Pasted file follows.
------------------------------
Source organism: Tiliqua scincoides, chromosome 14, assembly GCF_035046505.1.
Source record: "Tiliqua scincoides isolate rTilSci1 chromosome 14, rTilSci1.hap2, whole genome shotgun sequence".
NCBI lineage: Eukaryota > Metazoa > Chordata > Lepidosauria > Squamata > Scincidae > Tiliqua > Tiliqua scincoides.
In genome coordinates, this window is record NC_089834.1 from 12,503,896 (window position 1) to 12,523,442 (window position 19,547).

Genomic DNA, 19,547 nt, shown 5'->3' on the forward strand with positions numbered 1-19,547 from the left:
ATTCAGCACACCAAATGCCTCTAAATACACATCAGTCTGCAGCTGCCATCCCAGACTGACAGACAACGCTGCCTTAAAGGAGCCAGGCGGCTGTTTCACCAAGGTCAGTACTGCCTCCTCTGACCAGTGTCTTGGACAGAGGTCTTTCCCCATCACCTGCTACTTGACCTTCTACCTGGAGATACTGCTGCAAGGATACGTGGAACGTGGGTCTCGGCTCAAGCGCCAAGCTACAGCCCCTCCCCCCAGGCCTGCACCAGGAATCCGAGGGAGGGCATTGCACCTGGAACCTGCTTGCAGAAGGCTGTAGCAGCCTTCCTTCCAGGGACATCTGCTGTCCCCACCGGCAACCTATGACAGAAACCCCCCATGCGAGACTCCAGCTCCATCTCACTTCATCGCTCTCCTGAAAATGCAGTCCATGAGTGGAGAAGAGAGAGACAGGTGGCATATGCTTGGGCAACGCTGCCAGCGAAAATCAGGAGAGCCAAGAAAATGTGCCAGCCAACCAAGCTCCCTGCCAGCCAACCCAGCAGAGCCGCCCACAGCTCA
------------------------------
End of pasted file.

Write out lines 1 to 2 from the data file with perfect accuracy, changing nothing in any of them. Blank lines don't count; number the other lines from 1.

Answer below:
Source organism: Tiliqua scincoides, chromosome 14, assembly GCF_035046505.1.
Source record: "Tiliqua scincoides isolate rTilSci1 chromosome 14, rTilSci1.hap2, whole genome shotgun sequence".